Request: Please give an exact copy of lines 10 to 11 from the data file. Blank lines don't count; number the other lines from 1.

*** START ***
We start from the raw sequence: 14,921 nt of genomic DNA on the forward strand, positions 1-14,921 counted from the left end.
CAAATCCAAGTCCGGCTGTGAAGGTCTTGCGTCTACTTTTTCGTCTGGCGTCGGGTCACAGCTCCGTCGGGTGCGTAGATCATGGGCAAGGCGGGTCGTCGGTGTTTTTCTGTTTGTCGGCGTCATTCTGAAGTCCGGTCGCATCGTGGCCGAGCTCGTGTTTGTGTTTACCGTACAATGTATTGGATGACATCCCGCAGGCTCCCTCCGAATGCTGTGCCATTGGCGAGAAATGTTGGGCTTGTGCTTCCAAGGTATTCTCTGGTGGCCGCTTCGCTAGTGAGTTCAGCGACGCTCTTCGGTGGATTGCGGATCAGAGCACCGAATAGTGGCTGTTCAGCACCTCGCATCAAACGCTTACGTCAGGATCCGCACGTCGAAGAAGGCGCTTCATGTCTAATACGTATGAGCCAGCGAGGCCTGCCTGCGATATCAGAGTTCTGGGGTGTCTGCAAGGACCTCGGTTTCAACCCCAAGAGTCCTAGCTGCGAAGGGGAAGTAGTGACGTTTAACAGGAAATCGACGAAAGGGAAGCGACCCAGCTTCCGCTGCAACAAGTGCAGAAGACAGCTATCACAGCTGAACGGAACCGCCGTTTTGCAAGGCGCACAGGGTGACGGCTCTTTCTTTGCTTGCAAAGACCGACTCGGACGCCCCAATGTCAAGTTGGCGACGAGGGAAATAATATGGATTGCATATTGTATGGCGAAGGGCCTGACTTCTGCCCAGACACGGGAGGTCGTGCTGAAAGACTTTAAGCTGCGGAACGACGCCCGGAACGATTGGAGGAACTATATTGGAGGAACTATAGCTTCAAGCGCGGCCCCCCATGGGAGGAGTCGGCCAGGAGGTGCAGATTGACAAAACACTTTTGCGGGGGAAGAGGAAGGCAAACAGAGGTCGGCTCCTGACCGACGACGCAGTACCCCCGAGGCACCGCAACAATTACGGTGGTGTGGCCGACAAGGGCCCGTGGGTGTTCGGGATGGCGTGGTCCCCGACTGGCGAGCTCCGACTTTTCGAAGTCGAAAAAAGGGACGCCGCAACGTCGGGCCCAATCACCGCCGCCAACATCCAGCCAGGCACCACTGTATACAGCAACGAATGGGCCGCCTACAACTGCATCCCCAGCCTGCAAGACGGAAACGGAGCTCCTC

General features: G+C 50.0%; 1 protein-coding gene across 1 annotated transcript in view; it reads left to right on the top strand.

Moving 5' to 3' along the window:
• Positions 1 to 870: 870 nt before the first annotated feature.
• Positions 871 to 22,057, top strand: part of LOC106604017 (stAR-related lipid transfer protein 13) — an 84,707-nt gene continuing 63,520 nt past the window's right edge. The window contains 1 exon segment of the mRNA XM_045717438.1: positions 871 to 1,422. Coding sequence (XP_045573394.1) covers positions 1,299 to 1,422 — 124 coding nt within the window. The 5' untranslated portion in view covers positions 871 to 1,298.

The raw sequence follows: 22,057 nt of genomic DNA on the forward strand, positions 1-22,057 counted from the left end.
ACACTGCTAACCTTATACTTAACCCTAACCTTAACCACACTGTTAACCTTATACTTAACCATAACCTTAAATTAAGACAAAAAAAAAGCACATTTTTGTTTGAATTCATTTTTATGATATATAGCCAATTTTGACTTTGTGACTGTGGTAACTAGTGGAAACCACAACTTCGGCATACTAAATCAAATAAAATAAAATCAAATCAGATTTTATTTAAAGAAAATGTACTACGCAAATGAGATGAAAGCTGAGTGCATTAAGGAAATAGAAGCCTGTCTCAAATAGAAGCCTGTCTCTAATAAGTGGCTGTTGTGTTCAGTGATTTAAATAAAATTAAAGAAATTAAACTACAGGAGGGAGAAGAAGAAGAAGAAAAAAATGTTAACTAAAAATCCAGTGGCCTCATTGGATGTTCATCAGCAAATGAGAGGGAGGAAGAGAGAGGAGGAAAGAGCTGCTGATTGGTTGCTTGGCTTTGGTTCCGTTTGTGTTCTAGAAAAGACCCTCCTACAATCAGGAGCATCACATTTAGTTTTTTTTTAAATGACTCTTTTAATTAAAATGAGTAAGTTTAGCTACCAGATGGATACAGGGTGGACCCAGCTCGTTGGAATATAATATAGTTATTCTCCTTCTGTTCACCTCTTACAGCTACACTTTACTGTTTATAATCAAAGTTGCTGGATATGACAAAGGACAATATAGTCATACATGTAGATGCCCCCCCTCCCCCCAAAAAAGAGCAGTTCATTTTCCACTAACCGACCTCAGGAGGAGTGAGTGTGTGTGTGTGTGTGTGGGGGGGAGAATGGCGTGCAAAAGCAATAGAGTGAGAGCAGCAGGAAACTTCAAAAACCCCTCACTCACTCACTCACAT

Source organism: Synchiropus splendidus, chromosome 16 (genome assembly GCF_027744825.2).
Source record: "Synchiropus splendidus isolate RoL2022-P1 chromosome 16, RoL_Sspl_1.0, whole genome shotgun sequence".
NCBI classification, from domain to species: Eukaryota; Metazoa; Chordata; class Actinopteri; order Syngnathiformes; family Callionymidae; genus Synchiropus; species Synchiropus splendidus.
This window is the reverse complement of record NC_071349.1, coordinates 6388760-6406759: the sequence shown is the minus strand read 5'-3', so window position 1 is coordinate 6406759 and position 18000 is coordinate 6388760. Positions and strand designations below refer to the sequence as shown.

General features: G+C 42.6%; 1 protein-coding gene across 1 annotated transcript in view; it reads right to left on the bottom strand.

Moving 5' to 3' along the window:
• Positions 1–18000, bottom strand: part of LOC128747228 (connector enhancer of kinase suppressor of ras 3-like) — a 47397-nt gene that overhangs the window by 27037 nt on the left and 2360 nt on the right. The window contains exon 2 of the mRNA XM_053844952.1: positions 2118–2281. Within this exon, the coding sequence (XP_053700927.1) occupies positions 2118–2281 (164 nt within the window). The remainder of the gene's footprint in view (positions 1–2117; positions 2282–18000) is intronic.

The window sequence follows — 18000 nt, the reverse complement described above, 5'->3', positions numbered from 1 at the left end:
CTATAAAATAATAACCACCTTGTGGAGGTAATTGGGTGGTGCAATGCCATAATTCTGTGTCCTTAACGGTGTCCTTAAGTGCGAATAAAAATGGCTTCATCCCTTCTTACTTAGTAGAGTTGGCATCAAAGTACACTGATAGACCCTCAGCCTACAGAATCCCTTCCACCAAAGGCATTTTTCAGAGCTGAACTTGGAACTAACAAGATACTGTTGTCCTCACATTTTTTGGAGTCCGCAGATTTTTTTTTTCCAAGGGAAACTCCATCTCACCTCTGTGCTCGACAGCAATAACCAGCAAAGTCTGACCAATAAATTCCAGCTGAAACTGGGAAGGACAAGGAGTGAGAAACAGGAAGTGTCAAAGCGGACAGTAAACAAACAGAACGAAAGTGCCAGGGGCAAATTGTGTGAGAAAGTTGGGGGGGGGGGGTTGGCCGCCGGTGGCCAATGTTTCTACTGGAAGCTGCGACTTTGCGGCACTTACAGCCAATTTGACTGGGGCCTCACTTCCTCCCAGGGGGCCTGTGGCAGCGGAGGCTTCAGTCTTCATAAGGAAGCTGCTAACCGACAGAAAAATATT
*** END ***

Source record: "Synchiropus splendidus isolate RoL2022-P1 chromosome 16, RoL_Sspl_1.0, whole genome shotgun sequence".
NCBI classification, from domain to species: Eukaryota; Metazoa; Chordata; class Actinopteri; order Syngnathiformes; family Callionymidae; genus Synchiropus; species Synchiropus splendidus.